One popular area of research is creating “bioplastics,” which use cellulose as their starting compound instead of petroleum. Since cellulose is organic, these materials are biodegradable. You may have heard of the corn-based plastic substitute known as PLA, an example of a bioplastic.
But one of the biggest issues with bioplastics is that their production is not very environmentally friendly. Since they are plant-based, they require lots of land, pesticides, and fertilizer that contribute to greenhouse gas emission and ozone depletion. They also require special composting facilities to break down. A study done by the UK Environmental Agency found that cotton totes must be used over 300 times be as sustainable as a plastic bag, given the amount of resources it takes to make it.
Outside of the field of bioplastics, scientists at Colorado State University recently developed a plastic alternative using γ-butyrolactone, a compound that is found in certain cleaning products. It’s better than current plastics because it can be made in mild conditions and is easy to reuse and recycle. But it also costs a lot to make.
While some of this research is promising and has resulted in fun alternatives like sorghum flour spoons and pasta straws, we have still not found an adequate replacement for plastic that would be biodegradable while not being prohibitively expensive.
How can we improve recycling?
In a recycling facility, plastic gets melted down and turned into pellets that are sold and repurposed. And since plastic is not biodegradable, all plastic that doesn’t get recycled ends up in landfills or the ocean for centuries.
Researchers at the University of California at Santa Barbara found that only 9 percent of all plastic we have produced has been recycled. A big part of this statistic is that people don’t always place their trash in the right bin. But a lot of plastic can’t be recycled because it may be too dirty, or it gets entangled in recycling equipment. And each type of plastic (indicated by those numbers you see in the little triangles) needs to be recycled separately.
A perspective published in Science last year identified problem areas in our current recycling methods: It is inefficient to have to sort plastic by type, chemical recycling requires too much energy, and only some types of plastic polymers can even be broken down.
It actually requires a lot of time, energy, and fuel to recycle plastic, and a cost-benefit analysis found that recycling plastic might not even be worth the resources it takes. Environmental groups largely agree that of the three R’s, recycling should be the last resort, at least until more effective and efficient waste management is enforced.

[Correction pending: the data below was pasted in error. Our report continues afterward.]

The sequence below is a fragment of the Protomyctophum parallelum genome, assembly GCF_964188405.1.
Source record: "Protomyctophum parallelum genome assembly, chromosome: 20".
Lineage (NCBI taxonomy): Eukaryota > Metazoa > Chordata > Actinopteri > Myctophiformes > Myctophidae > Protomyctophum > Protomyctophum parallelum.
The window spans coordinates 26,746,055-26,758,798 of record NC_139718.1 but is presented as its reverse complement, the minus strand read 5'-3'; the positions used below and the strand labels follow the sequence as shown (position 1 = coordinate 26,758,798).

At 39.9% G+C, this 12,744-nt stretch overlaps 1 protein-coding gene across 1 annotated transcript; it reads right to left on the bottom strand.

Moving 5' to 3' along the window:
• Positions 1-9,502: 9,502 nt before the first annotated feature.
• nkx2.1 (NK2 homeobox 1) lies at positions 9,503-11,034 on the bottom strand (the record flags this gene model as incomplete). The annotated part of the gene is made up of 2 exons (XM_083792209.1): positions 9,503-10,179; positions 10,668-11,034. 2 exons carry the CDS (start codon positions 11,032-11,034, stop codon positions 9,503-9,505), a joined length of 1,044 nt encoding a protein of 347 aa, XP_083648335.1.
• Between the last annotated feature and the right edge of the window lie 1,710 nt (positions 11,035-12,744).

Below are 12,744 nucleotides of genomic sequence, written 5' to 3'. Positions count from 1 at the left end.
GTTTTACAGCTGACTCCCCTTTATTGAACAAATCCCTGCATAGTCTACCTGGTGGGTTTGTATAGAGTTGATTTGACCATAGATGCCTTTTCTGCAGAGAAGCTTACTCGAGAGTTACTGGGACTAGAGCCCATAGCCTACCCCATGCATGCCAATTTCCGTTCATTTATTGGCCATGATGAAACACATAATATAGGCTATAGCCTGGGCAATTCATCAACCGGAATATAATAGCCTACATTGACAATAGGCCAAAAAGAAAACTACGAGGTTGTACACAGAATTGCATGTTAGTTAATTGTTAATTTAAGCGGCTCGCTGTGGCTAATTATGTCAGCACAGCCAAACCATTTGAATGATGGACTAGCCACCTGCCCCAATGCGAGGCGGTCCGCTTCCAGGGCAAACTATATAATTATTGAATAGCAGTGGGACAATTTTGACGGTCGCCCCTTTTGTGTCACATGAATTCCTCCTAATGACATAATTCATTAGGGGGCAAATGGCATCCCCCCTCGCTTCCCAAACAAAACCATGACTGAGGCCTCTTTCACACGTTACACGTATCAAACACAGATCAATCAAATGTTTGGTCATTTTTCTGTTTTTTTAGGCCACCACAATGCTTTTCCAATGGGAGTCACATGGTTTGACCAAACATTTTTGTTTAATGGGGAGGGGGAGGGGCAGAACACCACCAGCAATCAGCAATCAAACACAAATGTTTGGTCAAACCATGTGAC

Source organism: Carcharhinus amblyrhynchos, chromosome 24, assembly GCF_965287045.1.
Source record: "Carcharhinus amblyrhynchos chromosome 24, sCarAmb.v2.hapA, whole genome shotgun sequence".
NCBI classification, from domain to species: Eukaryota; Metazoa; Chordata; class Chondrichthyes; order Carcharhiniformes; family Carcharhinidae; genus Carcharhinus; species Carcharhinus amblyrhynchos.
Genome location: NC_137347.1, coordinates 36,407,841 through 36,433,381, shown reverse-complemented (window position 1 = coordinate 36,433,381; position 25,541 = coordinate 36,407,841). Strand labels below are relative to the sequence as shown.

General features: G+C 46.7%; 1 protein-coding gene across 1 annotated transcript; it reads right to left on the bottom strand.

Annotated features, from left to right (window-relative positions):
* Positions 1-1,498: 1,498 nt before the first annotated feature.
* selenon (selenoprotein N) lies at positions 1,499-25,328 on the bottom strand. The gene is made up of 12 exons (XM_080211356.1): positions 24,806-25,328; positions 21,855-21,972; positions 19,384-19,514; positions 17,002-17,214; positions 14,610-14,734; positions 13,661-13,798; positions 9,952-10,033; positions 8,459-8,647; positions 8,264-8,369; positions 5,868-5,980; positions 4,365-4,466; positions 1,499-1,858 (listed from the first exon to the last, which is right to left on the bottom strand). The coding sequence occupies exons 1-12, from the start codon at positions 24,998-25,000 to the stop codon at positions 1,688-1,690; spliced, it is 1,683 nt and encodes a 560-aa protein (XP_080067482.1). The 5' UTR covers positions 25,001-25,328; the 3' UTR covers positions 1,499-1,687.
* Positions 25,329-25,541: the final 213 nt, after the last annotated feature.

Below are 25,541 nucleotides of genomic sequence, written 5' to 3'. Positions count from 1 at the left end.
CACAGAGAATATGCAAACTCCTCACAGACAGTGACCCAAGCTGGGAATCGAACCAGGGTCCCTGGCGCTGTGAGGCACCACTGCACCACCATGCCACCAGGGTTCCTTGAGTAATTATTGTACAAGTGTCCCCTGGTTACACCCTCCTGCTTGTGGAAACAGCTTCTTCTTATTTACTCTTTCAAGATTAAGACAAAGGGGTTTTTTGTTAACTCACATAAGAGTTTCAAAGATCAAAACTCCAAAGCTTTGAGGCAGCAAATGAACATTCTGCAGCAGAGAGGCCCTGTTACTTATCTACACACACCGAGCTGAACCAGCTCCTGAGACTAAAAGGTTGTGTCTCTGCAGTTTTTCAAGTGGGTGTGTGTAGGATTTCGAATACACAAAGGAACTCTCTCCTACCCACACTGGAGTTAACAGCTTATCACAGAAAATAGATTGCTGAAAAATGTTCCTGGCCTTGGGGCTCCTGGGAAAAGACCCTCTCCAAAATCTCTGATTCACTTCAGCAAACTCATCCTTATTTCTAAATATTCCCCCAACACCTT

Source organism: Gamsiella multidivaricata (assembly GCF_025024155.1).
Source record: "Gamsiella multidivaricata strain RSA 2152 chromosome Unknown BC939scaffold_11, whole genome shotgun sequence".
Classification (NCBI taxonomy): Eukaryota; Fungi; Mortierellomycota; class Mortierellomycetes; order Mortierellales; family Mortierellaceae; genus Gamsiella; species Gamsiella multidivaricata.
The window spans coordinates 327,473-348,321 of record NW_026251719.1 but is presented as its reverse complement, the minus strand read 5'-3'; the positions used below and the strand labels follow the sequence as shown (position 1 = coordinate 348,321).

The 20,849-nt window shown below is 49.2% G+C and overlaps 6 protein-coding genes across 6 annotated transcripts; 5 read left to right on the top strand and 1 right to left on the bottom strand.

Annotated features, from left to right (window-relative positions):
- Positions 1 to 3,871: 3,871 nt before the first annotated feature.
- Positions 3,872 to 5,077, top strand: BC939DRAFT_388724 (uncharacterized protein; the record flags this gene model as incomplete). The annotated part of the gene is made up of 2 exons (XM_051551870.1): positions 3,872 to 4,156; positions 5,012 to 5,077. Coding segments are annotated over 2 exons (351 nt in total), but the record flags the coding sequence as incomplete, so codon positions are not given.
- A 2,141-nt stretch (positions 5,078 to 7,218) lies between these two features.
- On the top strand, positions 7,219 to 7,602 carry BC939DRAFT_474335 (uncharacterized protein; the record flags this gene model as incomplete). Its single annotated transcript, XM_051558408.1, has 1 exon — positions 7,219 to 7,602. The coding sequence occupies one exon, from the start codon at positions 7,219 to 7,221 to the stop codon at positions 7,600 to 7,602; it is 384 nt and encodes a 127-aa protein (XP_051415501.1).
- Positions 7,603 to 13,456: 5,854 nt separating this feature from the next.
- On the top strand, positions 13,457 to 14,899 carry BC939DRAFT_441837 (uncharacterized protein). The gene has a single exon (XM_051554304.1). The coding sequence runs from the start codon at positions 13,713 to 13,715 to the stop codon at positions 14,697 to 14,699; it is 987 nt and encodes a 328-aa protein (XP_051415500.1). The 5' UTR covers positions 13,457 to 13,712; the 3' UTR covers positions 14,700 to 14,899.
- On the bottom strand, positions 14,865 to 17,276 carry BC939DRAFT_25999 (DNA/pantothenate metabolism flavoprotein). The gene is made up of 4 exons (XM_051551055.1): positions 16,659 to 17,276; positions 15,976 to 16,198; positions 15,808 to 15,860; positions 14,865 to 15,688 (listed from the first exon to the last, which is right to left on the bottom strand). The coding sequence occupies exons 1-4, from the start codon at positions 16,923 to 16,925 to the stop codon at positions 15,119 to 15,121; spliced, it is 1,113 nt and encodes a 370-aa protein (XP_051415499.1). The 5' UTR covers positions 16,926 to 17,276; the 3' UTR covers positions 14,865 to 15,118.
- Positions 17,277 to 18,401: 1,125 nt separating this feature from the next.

How can we convince more humans to demand political action to address the plastic problem?
The term “environmental psychology” was first coined in 1935. For years, the field was interested in questions of how our surroundings affect us. Researchers looked at the best ways to design offices to increase productivity or how a child’s home environment could influence development.
Lately, they’ve also been looking at how to encourage people to take greater responsibility for the action around environmental crises.
Nick Nash is a fellow in the social and environmental psychology department at the University of Cardiff. He specifically focuses on how pro-environmental behavior can be encouraged, especially when the environment may not be people’s biggest concern.
“One of the most pernicious consequence is an assumed trade-off between environment and economy … so other issues are perceived to be competing with the environment,” he wrote in an email. “Similarly, culturally ingrained ideas, e.g. about social status, aspiration, and consumption, are also often counter to environmental betterment.”
In other words, making environmentalism a social norm is one of the best ways to get people to be more aware of their behavior. Using the plastic straw ban as an example, he explained, “if everybody else in the restaurant is using them, and the context condones their use (e.g. straws on tables or put into drinks when served), then this increases the likelihood that an individual will act in accordance.”
He explained ways to increase the odds of a practice becoming a social norm; for example, getting people to make explicit commitments, getting celebrities or well-liked people to publicize their own actions, and raising awareness about easy-to-follow behaviors.
We are starting to see some of this with plastic straws in the US. There’s a trending hashtag, #StopSucking. Chelsea Clinton, Neil Degrasse Tyson, Russell Crowe, Tom Brady, Sonam Kapoor, and Tom Felton have all pledged to “just say no” when handed a plastic straw.
But it’s clear we still have a long, long way to go.